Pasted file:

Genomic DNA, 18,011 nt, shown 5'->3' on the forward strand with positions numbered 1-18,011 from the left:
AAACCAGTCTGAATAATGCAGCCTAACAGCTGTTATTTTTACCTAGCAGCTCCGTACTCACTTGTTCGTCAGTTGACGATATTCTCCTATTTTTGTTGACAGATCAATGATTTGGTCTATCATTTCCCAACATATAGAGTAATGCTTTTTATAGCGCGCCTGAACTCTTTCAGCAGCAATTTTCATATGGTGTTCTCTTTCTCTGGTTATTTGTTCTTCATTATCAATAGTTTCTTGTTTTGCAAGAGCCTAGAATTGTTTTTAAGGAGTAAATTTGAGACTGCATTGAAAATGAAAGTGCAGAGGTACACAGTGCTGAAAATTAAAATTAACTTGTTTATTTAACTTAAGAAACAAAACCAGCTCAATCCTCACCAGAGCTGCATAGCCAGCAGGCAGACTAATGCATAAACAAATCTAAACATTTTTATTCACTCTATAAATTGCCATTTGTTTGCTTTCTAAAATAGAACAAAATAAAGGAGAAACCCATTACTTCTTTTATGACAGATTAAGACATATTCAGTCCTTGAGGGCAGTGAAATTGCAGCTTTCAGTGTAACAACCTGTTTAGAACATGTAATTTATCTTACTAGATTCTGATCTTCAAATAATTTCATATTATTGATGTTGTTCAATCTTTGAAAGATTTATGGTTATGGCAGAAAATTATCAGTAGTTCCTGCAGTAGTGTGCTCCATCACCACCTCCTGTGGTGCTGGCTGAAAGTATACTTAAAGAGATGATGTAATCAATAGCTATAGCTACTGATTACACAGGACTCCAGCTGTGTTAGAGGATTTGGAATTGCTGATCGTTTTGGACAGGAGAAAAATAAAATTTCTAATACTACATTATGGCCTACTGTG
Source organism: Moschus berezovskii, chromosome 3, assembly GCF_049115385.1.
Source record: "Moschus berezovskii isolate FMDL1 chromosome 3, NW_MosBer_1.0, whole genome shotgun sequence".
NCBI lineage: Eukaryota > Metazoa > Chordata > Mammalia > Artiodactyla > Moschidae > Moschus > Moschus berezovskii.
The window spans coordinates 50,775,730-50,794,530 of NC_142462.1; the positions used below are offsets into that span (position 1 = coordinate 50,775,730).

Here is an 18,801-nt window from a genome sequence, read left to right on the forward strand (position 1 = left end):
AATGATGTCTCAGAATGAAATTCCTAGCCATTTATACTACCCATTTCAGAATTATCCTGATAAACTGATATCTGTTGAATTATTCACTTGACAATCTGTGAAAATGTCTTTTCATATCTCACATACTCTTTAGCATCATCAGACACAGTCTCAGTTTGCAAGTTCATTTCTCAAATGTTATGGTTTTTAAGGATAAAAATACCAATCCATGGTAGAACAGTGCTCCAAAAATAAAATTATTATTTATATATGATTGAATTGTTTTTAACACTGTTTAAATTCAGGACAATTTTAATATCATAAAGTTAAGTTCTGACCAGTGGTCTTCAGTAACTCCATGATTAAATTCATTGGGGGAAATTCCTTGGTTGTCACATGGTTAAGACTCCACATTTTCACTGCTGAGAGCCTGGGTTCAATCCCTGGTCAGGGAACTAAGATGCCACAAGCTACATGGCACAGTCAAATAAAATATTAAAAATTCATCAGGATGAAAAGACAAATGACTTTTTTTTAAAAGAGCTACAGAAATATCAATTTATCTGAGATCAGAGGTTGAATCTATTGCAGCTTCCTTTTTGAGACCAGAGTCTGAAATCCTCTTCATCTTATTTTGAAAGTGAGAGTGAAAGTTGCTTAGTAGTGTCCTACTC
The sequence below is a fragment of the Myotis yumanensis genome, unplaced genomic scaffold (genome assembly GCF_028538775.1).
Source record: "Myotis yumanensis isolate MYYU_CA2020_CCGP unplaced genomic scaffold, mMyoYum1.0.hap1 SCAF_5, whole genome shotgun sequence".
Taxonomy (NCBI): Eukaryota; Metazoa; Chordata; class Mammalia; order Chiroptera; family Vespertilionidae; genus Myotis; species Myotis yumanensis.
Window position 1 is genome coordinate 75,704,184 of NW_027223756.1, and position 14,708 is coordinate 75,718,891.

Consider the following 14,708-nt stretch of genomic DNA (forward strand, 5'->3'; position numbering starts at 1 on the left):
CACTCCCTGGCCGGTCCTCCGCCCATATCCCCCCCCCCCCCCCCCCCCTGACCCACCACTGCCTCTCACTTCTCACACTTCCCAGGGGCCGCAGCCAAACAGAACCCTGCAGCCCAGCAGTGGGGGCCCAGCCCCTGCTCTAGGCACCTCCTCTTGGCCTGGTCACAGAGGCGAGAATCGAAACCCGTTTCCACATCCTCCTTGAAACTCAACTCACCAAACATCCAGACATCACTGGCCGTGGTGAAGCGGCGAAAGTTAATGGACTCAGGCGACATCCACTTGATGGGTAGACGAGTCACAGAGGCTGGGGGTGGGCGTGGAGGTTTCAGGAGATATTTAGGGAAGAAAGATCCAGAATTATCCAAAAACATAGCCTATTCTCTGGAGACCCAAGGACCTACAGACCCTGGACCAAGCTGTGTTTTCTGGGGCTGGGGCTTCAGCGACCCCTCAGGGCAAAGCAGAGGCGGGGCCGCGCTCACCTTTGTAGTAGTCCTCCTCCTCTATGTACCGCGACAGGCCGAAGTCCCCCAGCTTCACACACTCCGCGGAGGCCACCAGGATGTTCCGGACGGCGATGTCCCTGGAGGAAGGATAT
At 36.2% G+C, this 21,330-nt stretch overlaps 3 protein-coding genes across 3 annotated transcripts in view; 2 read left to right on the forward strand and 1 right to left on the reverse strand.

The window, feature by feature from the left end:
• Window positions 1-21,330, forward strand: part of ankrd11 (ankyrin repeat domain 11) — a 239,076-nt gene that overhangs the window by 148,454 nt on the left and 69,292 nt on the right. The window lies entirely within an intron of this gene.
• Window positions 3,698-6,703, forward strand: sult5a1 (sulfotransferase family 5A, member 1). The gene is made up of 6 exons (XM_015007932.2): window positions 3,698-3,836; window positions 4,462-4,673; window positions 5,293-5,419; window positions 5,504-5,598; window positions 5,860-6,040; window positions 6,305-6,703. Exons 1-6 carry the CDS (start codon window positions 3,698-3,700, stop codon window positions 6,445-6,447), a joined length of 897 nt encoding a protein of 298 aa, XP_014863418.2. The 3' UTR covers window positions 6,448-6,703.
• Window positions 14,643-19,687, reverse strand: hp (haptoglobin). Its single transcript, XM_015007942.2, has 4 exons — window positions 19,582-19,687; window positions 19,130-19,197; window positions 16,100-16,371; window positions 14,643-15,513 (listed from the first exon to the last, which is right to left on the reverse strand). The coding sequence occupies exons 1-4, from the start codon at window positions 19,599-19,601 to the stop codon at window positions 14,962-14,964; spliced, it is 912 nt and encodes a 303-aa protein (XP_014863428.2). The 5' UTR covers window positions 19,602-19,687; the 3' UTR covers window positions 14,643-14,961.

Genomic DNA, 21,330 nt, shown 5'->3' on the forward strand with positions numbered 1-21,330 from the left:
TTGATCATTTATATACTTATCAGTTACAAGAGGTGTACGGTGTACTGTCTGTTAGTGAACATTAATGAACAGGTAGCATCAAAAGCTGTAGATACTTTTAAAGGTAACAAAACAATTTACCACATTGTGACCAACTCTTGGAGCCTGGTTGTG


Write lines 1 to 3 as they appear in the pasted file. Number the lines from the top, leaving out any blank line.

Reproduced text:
Genomic DNA, 18,011 nt, shown 5'->3' on the forward strand with positions numbered 1-18,011 from the left:
AAACCAGTCTGAATAATGCAGCCTAACAGCTGTTATTTTTACCTAGCAGCTCCGTACTCACTTGTTCGTCAGTTGACGATATTCTCCTATTTTTGTTGACAGATCAATGATTTGGTCTATCATTTCCCAACATATAGAGTAATGCTTTTTATAGCGCGCCTGAACTCTTTCAGCAGCAATTTTCATATGGTGTTCTCTTTCTCTGGTTATTTGTTCTTCATTATCAATAGTTTCTTGTTTTGCAAGAGCCTAGAATTGTTTTTAAGGAGTAAATTTGAGACTGCATTGAAAATGAAAGTGCAGAGGTACACAGTGCTGAAAATTAAAATTAACTTGTTTATTTAACTTAAGAAACAAAACCAGCTCAATCCTCACCAGAGCTGCATAGCCAGCAGGCAGACTAATGCATAAACAAATCTAAACATTTTTATTCACTCTATAAATTGCCATTTGTTTGCTTTCTAAAATAGAACAAAATAAAGGAGAAACCCATTACTTCTTTTATGACAGATTAAGACATATTCAGTCCTTGAGGGCAGTGAAATTGCAGCTTTCAGTGTAACAACCTGTTTAGAACATGTAATTTATCTTACTAGATTCTGATCTTCAAATAATTTCATATTATTGATGTTGTTCAATCTTTGAAAGATTTATGGTTATGGCAGAAAATTATCAGTAGTTCCTGCAGTAGTGTGCTCCATCACCACCTCCTGTGGTGCTGGCTGAAAGTATACTTAAAGAGATGATGTAATCAATAGCTATAGCTACTGATTACACAGGACTCCAGCTGTGTTAGAGGATTTGGAATTGCTGATCGTTTTGGACAGGAGAAAAATAAAATTTCTAATACTACATTATGGCCTACTGTG
Source organism: Moschus berezovskii, chromosome 3, assembly GCF_049115385.1.